Research suggests that where families are located can have meaningful impacts on the upward mobility and opportunity for residents later in life. This is especially true for rental households, which are typically more rent burdened than owners. With this in mind, intentionally supporting rental housing in targeted areas could provide the ability for households to build “opportunity capital”, providing economic and social mobility to the residents. However, defining these areas that provide higher opportunity can be challenging.

In this paper, we build from the foundation of the high opportunity areas determined by FHFA but also consider localized information to gain a deeper understanding. We explore alternate methods of identifying areas that could provide economic opportunity, with an explicit consideration of renters. The two additional measurements we identified of determining high opportunity status are the Opportunity Atlas Score, developed by Economist Raj Chetty, and Location Score, developed by Freddie Mac.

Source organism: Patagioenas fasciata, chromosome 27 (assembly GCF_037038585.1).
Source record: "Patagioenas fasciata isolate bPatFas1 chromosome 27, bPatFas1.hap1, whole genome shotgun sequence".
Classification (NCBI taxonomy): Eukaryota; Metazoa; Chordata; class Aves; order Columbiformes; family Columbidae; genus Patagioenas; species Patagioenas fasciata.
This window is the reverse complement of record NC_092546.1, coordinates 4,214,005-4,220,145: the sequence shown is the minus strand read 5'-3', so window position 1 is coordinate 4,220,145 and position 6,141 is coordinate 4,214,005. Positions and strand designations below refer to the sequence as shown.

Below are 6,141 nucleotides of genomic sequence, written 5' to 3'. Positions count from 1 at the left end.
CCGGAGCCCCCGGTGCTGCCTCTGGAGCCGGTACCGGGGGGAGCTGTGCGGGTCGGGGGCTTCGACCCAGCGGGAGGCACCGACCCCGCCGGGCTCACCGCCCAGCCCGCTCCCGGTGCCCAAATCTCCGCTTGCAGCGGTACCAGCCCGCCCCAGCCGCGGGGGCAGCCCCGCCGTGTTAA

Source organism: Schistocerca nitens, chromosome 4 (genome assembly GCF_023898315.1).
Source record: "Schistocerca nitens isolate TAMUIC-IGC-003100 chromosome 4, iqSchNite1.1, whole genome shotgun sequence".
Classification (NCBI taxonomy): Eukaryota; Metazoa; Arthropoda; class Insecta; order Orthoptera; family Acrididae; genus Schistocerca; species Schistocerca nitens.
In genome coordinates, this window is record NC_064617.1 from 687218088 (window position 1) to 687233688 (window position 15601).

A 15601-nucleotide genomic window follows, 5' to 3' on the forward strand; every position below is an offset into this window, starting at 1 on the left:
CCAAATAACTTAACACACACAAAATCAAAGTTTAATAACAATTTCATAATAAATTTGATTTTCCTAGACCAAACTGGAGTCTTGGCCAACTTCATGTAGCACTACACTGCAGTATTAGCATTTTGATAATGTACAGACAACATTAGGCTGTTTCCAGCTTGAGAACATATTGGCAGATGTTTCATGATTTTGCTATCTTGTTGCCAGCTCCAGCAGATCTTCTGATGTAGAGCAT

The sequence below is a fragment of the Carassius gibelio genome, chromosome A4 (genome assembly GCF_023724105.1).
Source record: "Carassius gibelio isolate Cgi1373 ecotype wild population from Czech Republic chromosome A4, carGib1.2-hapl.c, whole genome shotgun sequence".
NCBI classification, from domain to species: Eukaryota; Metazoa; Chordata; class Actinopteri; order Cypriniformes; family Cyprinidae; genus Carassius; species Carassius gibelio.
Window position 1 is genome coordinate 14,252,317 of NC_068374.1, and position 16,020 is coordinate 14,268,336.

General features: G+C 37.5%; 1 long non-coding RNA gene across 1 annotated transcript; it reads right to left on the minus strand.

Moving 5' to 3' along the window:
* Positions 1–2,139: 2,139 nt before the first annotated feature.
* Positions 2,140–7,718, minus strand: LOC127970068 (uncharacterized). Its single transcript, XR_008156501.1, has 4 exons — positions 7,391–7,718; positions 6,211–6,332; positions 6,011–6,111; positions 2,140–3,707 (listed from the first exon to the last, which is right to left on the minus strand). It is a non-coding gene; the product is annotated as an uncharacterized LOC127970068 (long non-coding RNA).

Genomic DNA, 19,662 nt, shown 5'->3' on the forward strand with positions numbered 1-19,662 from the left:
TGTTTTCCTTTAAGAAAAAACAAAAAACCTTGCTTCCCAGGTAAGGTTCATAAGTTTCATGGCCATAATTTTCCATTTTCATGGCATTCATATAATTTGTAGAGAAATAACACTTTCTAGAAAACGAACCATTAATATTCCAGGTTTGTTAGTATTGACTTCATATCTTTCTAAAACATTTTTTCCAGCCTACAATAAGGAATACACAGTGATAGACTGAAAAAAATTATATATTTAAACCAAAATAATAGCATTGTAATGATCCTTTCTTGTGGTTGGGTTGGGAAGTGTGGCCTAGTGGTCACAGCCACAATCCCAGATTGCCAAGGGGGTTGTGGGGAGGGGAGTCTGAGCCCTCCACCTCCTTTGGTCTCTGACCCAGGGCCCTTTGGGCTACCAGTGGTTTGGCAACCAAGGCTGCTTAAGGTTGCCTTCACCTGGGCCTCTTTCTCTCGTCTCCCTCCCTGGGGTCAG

We found that while the current definition is binary — either it is high opportunity, or it is not — this need not be the case. Instead, high opportunity could be a spectrum, meaning areas could represent some form of opportunity to its residents even if the areas do not meet the exact definition.

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